Neural-Fly technology has the potential to shape the future of package delivery drones and flying autos. Drones, or autonomous flying vehicles, will need to learn to navigate real-world weather and wind conditions in order to be genuinely useful.
Drones are now flown under controlled conditions, with no wind, or by people using remote controls. Drones have been taught to fly in formation in open air, however these flights are normally carried out under perfect settings and circumstances.
However, in order for drones to autonomously execute important but mundane duties like delivering parcels or airlifting injured drivers from a traffic collision, they must be able to adapt to wind conditions in real time – in meteorological terms, they must be able to roll with the punches.
To meet this problem, a team of Caltech engineers created Neural-Fly, a deep-learning technology that can assist drones in dealing with new and unfamiliar wind conditions in real time by just altering a few critical parameters.
A research published in Science Robotics describes Neural-Fly. Soon-Jo Chung, Bren Professor of Aerospace and Control and Dynamical Systems and Jet Propulsion Laboratory Research Scientist, is the corresponding author. The co-first authors are Caltech graduate students Michael O’Connell (MS ’18) and Guanya Shi.
Rather than attempting to qualify and quantify every effect of the turbulent and unpredictable wind conditions that we frequently encounter in air travel, we instead employ a combined approach of deep learning and adaptive control that allows the aircraft to learn from previous experiences and adapt to new conditions on the fly with stability and robustness guarantees.Soon-Jo Chung
Neural-Fly was tested at Caltech’s Center for Autonomous Systems and Technologies’ (CAST) Real Weather Wind Tunnel, an unique 10-foot-by-10-foot array of more than 1,200 tiny computer-controlled fans that allows engineers to replicate everything from a moderate gust to a gale.
“The problem is that the direct and unique influence of different wind conditions on aircraft dynamics, performance, and stability cannot be effectively captured by a simple mathematical model,” Chung explains. “Rather than attempting to qualify and quantify every effect of the turbulent and unpredictable wind conditions that we frequently encounter in air travel, we instead employ a combined approach of deep learning and adaptive control that allows the aircraft to learn from previous experiences and adapt to new conditions on the fly with stability and robustness guarantees.”
O’Connell continues: “We have many different fluid mechanics models, but attaining the correct model fidelity and tailoring that model for each vehicle, wind situation, and operating mode is difficult. Existing machine learning algorithms, on the other hand, require massive quantities of data to train and do not match state-of-the-art flight performance produced using traditional physics-based methods. Furthermore, real-time adaptation of a complete deep neural network is a massive, if not currently impossible, undertaking.”
According to the researchers, Neural-Fly overcomes these issues by employing a so-called separation technique, in which only a few parameters of the neural network must be changed in real time.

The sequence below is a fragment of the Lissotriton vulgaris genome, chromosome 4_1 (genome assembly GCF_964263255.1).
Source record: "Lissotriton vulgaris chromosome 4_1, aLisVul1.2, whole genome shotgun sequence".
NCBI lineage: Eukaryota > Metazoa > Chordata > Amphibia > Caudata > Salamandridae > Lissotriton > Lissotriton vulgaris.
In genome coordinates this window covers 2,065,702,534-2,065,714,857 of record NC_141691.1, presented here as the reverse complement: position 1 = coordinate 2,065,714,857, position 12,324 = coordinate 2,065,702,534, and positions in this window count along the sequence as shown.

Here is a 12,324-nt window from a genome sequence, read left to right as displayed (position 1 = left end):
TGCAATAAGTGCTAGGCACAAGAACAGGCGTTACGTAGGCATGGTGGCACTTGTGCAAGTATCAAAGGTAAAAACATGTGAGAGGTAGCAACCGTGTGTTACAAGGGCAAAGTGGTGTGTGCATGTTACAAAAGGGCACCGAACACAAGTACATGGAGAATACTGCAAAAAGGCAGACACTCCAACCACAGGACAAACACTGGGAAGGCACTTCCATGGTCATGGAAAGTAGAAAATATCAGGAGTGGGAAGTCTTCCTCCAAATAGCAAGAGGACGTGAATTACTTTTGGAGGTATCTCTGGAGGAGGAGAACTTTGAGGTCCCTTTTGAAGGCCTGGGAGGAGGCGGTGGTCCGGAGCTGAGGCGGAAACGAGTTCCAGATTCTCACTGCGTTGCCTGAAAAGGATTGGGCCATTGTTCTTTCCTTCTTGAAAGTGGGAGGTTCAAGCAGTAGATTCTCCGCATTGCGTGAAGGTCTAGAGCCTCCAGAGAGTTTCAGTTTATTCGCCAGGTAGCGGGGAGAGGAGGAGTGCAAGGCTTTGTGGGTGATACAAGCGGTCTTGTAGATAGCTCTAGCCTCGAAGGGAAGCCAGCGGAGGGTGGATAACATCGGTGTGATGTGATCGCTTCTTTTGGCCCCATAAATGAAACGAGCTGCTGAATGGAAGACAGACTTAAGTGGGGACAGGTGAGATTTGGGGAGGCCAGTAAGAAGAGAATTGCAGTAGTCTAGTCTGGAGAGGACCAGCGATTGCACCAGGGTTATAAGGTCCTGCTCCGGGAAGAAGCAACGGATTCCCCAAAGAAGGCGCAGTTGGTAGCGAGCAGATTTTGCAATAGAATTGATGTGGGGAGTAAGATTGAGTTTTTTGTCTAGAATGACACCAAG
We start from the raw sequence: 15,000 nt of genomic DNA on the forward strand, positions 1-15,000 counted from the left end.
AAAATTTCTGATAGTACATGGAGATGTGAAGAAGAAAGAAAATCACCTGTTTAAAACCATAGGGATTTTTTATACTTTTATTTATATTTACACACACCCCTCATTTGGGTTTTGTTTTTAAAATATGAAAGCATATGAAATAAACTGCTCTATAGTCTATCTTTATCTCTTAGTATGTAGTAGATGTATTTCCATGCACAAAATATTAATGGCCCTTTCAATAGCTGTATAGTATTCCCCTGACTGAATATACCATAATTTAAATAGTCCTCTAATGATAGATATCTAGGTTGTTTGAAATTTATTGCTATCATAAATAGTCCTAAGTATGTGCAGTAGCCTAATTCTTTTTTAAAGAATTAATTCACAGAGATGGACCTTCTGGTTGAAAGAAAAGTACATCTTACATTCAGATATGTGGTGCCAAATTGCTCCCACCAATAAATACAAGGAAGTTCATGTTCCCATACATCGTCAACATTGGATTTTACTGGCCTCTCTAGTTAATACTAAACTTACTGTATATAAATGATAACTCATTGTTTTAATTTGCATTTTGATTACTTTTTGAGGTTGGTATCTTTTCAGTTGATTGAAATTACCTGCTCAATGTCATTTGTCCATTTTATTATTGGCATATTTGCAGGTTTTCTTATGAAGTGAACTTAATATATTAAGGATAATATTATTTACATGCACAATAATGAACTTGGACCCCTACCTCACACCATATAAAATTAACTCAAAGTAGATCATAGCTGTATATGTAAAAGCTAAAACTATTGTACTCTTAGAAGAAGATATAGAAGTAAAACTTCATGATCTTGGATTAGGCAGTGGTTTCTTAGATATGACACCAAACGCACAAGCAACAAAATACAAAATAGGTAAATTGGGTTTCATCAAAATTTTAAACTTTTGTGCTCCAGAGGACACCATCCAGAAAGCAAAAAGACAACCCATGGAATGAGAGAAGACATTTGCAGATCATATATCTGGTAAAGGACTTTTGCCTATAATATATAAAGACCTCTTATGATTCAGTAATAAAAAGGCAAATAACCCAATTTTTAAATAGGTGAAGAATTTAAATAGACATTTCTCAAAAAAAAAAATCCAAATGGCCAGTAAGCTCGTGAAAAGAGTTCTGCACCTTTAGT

“We achieve this with our unique meta-learning technique, which pre-trains the neural network so that only these critical parameters need to be updated to successfully capture the changing environment,” Shi explains.
After only 12 minutes of flight time, autonomous quadrotor drones outfitted with Neural-Fly learn how to respond to high winds so successfully that their performance improves dramatically (as measured by their ability to precisely follow a flight path). The error rate following that flying path is approximately 2.5 to 4 times lower when compared to current state-of-the-art drones equipped with similar adaptive control algorithms that detect and respond to aerodynamic forces but lack deep neural networks.
Neural-Fly is built on prior systems known as Neural-Lander and Neural-Swarm, which were created in partnership with Caltech’s Yisong Yue, Professor of Computing and Mathematical Sciences, and Anima Anandkumar, Bren Professor of Computing and Mathematical Sciences. Neural-Lander also used a deep-learning method to track the drone’s position and speed as it landed, modifying its landing trajectory and rotor speed to compensate for the rotors’ backwash from the ground and achieve the smoothest possible landing; Neural-Swarm taught drones to fly autonomously in close proximity to one another.
Though landing appears to be more difficult than flying, Neural-Fly, unlike previous systems, can learn in real time. As a result, it can adjust to changes in wind on the fly and does not require post-processing. Neural-Fly performed just as well in flight tests outside of the CAST facility as it did in the wind tunnel. Furthermore, the team demonstrated that flight data collected by one drone can be transmitted to another, so creating a knowledge pool for autonomous cars.
Test drones were tasked with flying in a pre-defined figure-eight pattern while being blasted with winds up to 12.1 meters per second — nearly 27 miles per hour, or a six on the Beaufort scale of wind speeds. This is classified as a “strong breeze,” making it difficult to utilize an umbrella. It is barely below a “moderate gale,” in which it would be impossible to move and entire trees would sway. This wind speed is twice as fast as the speeds seen by the drone during neural network training, implying that Neural-Fly might extrapolate and generalize well to unexpected and harsher conditions.
The drones were outfitted with a typical, off-the-shelf flight control computer utilized by the drone research and enthusiast communities. Neural-Fly was built into an onboard Raspberry Pi 4 computer, which is the size of a credit card and costs roughly $20.